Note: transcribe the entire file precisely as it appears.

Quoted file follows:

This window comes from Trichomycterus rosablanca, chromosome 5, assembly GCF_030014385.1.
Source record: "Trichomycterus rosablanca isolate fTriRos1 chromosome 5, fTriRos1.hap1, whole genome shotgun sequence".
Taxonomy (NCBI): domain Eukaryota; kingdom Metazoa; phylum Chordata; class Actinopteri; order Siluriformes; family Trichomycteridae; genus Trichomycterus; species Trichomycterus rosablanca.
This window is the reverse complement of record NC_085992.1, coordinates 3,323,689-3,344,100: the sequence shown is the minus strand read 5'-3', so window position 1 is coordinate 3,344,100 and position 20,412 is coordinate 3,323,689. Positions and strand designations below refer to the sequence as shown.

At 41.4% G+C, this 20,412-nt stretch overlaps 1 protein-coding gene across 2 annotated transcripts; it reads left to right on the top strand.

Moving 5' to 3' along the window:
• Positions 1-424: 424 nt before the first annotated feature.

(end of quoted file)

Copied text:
This window comes from Trichomycterus rosablanca, chromosome 5, assembly GCF_030014385.1.
Source record: "Trichomycterus rosablanca isolate fTriRos1 chromosome 5, fTriRos1.hap1, whole genome shotgun sequence".
Taxonomy (NCBI): domain Eukaryota; kingdom Metazoa; phylum Chordata; class Actinopteri; order Siluriformes; family Trichomycteridae; genus Trichomycterus; species Trichomycterus rosablanca.
This window is the reverse complement of record NC_085992.1, coordinates 3,323,689-3,344,100: the sequence shown is the minus strand read 5'-3', so window position 1 is coordinate 3,344,100 and position 20,412 is coordinate 3,323,689. Positions and strand designations below refer to the sequence as shown.

At 41.4% G+C, this 20,412-nt stretch overlaps 1 protein-coding gene across 2 annotated transcripts; it reads left to right on the top strand.

Moving 5' to 3' along the window:
• Positions 1-424: 424 nt before the first annotated feature.